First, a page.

Ode for a Karmann Ghia
   by David Thornbrugh David Thornbrugh

Until he was twenty-four, David Thornbrugh thought Emperor Penguins averaged six foot tall, thus enabling these royal birds to look human intruders in the eye. The resulting shame and embarrassment he felt at the mockery of his peers drove him into the arms of poetry, where he has felt only mildly aggrieved ever since. He thinks of himself as following in the tradition of Archie the Cockroach, whose best work resulted from throwing himself at the keys of a resistant machine, one bruise at a time.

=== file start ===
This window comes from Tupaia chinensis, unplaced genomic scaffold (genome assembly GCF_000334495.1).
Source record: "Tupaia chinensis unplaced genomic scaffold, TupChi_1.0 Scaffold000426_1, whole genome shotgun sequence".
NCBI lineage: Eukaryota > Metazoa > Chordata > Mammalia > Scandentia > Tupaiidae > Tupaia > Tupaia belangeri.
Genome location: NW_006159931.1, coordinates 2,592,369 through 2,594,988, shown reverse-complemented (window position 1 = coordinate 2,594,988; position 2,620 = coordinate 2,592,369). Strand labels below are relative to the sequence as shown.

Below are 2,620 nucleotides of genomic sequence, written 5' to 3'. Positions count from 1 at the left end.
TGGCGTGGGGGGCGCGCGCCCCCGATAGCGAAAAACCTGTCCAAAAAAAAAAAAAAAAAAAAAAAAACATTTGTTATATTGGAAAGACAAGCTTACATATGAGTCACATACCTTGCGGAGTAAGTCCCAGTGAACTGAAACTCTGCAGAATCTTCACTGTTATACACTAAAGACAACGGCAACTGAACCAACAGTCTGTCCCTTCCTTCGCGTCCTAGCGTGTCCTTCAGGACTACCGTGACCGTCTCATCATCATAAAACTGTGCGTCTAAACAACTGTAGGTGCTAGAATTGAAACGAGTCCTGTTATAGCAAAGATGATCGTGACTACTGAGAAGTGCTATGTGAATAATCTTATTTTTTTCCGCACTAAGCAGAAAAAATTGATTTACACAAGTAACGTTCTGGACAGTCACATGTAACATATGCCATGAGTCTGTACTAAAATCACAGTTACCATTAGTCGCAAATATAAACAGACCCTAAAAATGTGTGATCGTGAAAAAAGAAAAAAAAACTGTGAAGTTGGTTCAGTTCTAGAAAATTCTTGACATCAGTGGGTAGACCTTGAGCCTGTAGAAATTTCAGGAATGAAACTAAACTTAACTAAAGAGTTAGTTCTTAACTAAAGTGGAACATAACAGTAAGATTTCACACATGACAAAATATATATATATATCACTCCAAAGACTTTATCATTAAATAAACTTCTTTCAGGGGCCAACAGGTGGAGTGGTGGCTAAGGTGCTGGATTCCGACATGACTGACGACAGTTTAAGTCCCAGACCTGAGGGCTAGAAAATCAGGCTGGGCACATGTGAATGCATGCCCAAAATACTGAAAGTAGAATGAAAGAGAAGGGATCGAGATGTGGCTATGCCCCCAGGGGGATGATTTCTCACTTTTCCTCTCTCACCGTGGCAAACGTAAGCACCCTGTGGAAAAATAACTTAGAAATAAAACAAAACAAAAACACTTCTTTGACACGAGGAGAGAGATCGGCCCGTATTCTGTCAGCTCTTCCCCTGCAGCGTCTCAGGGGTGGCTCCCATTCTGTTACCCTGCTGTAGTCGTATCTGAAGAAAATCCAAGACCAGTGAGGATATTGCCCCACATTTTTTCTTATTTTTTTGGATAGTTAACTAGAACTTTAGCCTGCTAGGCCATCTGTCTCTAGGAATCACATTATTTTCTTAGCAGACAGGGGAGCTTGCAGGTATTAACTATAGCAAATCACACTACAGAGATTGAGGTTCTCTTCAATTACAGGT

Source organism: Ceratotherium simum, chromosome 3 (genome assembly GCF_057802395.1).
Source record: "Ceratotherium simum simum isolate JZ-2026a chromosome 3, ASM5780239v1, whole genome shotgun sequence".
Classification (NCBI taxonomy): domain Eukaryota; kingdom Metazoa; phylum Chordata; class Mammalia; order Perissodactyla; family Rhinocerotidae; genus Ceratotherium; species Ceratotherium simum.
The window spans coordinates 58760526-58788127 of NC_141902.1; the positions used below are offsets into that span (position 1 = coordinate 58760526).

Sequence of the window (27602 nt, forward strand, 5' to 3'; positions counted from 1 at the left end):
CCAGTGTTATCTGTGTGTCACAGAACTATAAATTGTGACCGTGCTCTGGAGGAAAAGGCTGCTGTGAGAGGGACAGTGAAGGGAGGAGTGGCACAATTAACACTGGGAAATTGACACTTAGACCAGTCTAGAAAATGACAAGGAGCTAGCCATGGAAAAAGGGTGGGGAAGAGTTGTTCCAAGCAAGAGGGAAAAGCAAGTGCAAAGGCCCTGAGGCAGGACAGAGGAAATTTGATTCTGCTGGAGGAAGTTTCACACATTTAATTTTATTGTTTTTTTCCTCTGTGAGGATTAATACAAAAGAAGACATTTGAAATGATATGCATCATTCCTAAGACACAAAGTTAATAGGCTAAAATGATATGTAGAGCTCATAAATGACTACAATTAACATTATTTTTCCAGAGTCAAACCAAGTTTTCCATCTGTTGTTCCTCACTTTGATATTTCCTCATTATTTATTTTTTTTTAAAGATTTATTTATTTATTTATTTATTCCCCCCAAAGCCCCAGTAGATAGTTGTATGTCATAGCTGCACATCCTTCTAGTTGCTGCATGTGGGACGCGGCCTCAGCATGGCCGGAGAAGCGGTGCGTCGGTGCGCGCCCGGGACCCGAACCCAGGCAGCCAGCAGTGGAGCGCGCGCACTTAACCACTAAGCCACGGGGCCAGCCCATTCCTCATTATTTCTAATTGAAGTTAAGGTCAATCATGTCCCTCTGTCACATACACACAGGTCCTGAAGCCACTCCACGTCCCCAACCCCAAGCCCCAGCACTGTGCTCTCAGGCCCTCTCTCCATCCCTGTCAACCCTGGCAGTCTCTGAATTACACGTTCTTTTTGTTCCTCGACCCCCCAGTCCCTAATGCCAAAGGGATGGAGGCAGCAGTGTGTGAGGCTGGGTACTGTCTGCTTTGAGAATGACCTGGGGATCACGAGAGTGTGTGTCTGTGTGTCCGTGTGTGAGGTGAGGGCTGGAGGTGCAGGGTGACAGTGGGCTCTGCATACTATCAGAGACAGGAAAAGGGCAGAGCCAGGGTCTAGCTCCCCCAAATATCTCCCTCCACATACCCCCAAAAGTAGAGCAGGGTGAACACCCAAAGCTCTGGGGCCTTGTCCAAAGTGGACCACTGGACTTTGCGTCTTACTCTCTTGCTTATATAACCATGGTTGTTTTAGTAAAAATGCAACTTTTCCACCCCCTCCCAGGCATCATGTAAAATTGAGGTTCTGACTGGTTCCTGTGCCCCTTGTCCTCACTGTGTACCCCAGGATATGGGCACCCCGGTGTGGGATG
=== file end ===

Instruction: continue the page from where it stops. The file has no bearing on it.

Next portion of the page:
He called his car the coffin,
which is how he drove it,
like a dead man looking for a grave.
Painted primer gray
in anticipation of the coming repairs.
Fisher Beer 99 cents a 6-pack
and no thumbtacks in the libido.
All the way up 101
white moths rose out of the alfalfa fields
and glued their intestines to the grill.
The closer we got to Mt. Lassen,
the denser the swarm swam,
a ticker tape parade of wings.
A spiral of insect bodies
around the volcanic cone,
like being inside a kaleidoscope
twisted by unseen hands.

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